findings, and using the results to identify new questions.
Researchers also need to put more emphasis on studying the elements that influence
adoption of best practices, said
Dr. Weisner. Although a lot of research shows that integrated treatment is effective,
for instance, most clinical trials focus on homogeneous populations, which may not
represent the demographics of a particular treatment center or service provider accurately.
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Incentives for Quality
Financing is one of the real-life factors that affect the treatment of co-occurring
"Over the last 5 years, national attention on the financing of services for
co-occurring conditions has been growing," said Mady Chalk, Ph.D., Director of
the Division of Services Improvement at SAMHSA's Center for Substance Abuse Treatment
(CSAT). The Institute of Medicine's 2001 report on gaps in health care quality led
to an increased focus on measuring quality and developing financial incentives, Dr.
Chalk said. The Institute is now drafting a report specifically on substance abuse
and mental health.
Constance Horgan, Sc.D., Director of the Schneider Center for Behavioral Health at
Brandeis University, called for a clear and direct link between quality and financing
of services for individuals with co-occurring conditions.
As an example, Dr. Horgan described the work of the Washington Circle, a group of
researchers, substance abuse treatment providers, health care policy experts, and others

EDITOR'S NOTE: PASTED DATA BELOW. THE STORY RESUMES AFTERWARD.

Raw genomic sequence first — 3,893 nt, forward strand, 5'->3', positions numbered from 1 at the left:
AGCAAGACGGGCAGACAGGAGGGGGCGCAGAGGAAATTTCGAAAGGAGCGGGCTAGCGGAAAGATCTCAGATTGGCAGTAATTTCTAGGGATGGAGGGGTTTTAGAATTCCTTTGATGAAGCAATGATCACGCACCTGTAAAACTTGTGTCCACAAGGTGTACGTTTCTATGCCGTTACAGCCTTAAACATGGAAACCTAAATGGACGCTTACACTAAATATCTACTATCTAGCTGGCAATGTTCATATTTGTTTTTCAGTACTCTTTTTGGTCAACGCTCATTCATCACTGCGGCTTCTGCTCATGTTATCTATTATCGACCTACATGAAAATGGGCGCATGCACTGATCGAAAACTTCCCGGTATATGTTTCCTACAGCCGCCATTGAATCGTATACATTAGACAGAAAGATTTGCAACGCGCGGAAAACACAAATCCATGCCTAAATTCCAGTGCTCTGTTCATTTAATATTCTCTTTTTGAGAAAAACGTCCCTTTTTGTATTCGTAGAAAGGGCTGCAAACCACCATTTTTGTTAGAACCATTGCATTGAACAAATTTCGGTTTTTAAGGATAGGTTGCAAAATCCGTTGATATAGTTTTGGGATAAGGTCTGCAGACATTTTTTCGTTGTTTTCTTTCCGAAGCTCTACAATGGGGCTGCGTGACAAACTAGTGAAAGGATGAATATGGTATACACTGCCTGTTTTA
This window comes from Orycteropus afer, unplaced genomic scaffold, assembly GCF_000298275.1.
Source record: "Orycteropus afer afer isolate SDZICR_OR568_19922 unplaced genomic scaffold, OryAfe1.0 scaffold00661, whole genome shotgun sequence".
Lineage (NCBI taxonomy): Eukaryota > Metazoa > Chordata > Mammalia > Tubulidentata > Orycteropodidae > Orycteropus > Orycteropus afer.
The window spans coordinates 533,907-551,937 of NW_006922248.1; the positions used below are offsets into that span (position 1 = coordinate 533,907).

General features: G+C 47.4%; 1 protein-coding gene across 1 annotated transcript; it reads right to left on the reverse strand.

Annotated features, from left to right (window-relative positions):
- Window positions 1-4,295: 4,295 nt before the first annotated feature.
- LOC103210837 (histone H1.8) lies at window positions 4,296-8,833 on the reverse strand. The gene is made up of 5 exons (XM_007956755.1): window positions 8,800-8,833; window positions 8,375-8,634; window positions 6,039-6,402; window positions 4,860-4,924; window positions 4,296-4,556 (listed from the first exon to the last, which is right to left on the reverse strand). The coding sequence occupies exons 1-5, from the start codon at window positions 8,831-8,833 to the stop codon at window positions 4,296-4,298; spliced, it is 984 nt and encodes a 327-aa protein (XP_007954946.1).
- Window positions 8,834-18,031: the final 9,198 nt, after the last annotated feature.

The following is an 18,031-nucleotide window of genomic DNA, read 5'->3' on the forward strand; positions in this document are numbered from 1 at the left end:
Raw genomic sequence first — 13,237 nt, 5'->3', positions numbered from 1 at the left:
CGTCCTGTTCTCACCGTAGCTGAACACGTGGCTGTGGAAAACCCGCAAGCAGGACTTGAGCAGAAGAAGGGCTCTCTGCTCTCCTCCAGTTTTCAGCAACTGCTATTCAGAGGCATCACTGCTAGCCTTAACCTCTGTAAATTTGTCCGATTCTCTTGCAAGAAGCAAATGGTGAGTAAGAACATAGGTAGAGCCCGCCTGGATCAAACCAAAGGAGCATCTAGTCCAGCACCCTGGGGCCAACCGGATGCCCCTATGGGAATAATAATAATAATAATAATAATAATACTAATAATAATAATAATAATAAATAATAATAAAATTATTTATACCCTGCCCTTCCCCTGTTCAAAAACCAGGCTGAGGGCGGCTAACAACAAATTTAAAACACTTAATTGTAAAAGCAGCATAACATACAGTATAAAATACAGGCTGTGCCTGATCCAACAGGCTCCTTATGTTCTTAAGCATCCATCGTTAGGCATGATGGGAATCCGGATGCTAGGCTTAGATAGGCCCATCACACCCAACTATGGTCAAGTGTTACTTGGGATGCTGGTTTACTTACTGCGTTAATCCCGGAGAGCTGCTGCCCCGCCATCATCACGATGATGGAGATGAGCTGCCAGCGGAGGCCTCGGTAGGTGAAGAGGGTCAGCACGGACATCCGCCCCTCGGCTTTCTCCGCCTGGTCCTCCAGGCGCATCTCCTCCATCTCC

convened by CSAT in 1998. The group developed a framework for performance measures
across the continuum of care based in four core domains—prevention/education,
recognition, treatment, and maintenance of treatment effects. To drive quality improvement
in substance abuse treatment, the group has initially developed and tested measures
that focus on the front end of treatment: identification, initiation, and engagement.
Noting that people with alcohol dependence are more likely to have mood disorders, personality disorders, and other drug problems, NIAAA Director Ting-Kai Li, M.D., explained that problem drinkers may be medicating themselves to relieve stress and other conditions.
The National Committee for Quality Assurance, the U.S. Department of Veterans Affairs,
and many public systems have adopted these measures or are considering doing so.
In one study of individuals who get health insurance through large employers, the
group found that private sector health plans needed to improve significantly on ways
to identify substance abusers, and to initiate and sustain treatment.
« See AlsoPrevious
« See Part 1: Complexities
of Co-Occurring Conditions Conference: Experts Identify Problems, Examine Solutions
See AlsoArticle Continued:
Part 3 »
See AlsoConference Panels:
Improving Outcomes »
Housing and Treatment »
Diffusion of Evidence-Based Care Practices »
Depression and Illness: Coordinating Care »
See AlsoComplexities of Co-Occurring Conditions Conference:
4 Million Have Co-Occurring Serious Mental
Illness, Substance Abuse »
Center for Excellence »